The Death and Life of Great American Cities

The Death and Life of Great American Cities

by Jane Jacobs


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A direct and fundamentally optimistic indictment of the short-sightedness and intellectual arrogance that has characterized much of urban planning in this century, The Death and Life of Great American Cities has, since its first publication in 1961, become the standard against which all endeavors in that field are measured. In prose of outstanding immediacy, Jane Jacobs writes about what makes streets safe or unsafe; about what constitutes a neighborhood, and what function it serves within the larger organism of the city; about why some neighborhoods remain impoverished while others regenerate themselves. She writes about the salutary role of funeral parlors and tenement windows, the dangers of too much development money and too little diversity. Compassionate, bracingly indignant, and always keenly detailed, Jane Jacobs's monumental work provides an essential framework for assessing the vitality of all cities.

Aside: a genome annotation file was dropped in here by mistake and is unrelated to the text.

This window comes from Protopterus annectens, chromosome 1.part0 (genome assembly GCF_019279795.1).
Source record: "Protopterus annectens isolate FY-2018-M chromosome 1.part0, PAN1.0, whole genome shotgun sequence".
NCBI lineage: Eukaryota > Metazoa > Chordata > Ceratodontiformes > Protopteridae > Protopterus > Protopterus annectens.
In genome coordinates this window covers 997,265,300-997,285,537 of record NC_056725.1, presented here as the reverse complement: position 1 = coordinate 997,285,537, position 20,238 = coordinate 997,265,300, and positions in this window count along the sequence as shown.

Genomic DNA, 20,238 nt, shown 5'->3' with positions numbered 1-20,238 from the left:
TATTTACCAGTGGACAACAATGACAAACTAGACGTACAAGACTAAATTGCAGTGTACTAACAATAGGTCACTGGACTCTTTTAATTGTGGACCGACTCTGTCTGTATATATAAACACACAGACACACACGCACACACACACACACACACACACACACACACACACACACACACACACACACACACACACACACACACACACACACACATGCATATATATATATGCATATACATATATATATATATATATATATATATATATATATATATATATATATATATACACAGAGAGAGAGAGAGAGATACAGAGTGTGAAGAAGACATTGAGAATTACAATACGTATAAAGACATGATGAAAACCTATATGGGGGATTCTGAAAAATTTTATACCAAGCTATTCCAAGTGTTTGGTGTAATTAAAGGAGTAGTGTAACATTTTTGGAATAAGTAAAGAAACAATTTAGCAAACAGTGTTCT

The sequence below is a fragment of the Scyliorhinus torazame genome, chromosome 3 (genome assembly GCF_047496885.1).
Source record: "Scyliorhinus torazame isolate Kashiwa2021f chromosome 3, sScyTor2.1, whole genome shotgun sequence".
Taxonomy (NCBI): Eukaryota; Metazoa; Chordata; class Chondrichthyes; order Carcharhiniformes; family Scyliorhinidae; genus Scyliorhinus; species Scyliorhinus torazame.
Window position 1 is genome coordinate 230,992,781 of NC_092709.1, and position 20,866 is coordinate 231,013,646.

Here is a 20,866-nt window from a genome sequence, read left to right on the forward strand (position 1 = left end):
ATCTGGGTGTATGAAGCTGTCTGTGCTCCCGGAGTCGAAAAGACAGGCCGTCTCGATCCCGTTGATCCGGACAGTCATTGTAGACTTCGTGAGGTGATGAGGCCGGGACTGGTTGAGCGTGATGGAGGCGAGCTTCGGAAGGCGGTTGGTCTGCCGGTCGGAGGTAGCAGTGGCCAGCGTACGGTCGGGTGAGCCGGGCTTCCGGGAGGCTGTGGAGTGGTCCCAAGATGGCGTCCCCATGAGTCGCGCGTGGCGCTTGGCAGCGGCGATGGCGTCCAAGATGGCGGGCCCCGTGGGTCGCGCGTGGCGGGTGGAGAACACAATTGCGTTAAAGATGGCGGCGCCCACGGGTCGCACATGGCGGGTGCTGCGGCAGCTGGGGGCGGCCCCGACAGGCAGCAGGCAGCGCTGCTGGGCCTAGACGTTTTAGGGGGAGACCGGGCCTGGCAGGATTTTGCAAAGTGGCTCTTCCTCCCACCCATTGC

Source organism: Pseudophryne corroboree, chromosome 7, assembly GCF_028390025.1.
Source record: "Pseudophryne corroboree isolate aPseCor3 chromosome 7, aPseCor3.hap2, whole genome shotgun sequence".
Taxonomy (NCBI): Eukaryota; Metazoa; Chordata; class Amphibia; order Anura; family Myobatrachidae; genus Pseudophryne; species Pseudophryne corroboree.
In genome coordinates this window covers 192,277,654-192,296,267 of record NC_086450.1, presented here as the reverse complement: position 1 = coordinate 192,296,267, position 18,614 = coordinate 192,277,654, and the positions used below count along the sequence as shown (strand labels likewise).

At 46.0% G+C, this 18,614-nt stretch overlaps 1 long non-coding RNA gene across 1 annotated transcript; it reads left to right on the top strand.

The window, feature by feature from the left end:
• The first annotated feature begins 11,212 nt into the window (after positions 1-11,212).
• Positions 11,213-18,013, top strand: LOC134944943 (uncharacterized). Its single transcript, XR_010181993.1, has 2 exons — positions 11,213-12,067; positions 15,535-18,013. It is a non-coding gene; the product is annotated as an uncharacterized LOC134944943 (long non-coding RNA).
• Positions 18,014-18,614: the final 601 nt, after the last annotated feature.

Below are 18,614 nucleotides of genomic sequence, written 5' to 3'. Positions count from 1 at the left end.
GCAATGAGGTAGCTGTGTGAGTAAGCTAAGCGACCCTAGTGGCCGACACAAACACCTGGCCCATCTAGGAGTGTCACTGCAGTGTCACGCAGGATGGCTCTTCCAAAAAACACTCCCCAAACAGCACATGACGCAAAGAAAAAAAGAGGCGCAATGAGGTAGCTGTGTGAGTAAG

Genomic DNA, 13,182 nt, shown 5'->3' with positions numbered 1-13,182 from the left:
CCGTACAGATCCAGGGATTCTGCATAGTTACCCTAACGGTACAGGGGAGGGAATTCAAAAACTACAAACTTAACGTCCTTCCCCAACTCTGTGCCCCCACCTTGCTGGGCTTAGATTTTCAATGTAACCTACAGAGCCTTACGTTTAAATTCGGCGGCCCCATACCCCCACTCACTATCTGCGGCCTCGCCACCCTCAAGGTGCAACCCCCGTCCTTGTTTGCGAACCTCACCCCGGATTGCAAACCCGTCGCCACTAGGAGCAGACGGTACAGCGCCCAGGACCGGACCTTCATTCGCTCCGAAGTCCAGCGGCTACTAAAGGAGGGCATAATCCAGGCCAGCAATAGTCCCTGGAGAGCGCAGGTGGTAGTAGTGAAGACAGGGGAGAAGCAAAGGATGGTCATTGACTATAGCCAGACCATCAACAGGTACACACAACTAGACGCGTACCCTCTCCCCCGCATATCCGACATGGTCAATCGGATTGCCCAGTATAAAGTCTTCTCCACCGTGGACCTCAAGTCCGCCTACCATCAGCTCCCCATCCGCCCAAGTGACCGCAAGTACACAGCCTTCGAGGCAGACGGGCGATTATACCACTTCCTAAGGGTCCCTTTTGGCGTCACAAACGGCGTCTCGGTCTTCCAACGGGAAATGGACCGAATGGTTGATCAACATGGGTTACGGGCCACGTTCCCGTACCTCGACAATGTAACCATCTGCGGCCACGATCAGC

Product Details

ISBN-13: 9780679741954
Publisher: Knopf Doubleday Publishing Group
Publication date: 12/28/1992
Edition description: Reissue
Pages: 480
Sales rank: 81,940
Product dimensions: 5.10(w) x 8.00(h) x 1.00(d)

About the Author

Jane Jacobs was the legendary author of The Death and Life of Great American Cities, a work that has never gone out of print and that has transformed the disciplines of urban planning and city architecture. Her other major works include The Economy of Cities, Systems of Survival, The Nature of Economies and Dark Age Ahead. She died in 2006.